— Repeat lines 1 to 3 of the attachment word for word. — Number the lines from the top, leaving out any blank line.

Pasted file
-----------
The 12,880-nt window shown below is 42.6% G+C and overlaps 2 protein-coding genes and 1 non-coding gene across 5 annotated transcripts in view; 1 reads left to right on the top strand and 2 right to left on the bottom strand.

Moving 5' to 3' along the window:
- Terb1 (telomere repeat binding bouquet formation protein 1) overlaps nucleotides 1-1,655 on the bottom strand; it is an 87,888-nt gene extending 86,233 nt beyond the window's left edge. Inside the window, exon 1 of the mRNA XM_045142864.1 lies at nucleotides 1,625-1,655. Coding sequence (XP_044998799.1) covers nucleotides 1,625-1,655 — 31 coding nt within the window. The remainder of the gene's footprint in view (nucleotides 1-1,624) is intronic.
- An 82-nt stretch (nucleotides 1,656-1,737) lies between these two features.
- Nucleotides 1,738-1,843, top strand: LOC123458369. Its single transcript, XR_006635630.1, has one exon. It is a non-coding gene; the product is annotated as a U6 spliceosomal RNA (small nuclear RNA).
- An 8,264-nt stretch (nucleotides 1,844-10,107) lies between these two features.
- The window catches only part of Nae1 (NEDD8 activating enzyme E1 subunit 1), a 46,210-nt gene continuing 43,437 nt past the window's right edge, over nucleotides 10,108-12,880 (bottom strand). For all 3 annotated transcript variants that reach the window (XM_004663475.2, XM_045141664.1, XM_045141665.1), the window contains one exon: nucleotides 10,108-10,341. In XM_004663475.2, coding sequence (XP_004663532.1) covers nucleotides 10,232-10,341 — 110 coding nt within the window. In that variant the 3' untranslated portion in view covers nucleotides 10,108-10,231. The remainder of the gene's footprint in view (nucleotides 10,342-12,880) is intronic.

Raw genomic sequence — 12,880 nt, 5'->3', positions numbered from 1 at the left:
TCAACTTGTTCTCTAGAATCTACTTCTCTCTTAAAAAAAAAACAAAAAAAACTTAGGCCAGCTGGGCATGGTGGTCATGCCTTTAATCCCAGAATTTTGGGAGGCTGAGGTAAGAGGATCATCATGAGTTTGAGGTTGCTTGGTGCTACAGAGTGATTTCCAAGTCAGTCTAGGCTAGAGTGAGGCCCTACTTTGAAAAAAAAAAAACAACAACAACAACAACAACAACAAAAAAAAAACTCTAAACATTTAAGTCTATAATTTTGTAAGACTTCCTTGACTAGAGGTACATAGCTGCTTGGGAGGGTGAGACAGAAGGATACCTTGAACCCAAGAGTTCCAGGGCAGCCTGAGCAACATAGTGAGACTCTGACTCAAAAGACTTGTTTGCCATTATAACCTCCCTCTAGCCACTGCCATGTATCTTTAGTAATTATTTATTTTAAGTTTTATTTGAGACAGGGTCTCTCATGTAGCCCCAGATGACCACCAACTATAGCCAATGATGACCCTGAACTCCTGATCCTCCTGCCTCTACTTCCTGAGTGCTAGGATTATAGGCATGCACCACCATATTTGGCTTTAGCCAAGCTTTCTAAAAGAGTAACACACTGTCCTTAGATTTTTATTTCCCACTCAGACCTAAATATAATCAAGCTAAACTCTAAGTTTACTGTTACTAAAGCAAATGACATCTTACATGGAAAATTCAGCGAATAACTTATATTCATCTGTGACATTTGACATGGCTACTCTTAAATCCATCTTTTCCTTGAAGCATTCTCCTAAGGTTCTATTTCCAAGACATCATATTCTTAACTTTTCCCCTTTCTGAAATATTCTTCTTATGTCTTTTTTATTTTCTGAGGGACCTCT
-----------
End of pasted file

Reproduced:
The 12,880-nt window shown below is 42.6% G+C and overlaps 2 protein-coding genes and 1 non-coding gene across 5 annotated transcripts in view; 1 reads left to right on the top strand and 2 right to left on the bottom strand.

Moving 5' to 3' along the window:
- Terb1 (telomere repeat binding bouquet formation protein 1) overlaps nucleotides 1-1,655 on the bottom strand; it is an 87,888-nt gene extending 86,233 nt beyond the window's left edge. Inside the window, exon 1 of the mRNA XM_045142864.1 lies at nucleotides 1,625-1,655. Coding sequence (XP_044998799.1) covers nucleotides 1,625-1,655 — 31 coding nt within the window. The remainder of the gene's footprint in view (nucleotides 1-1,624) is intronic.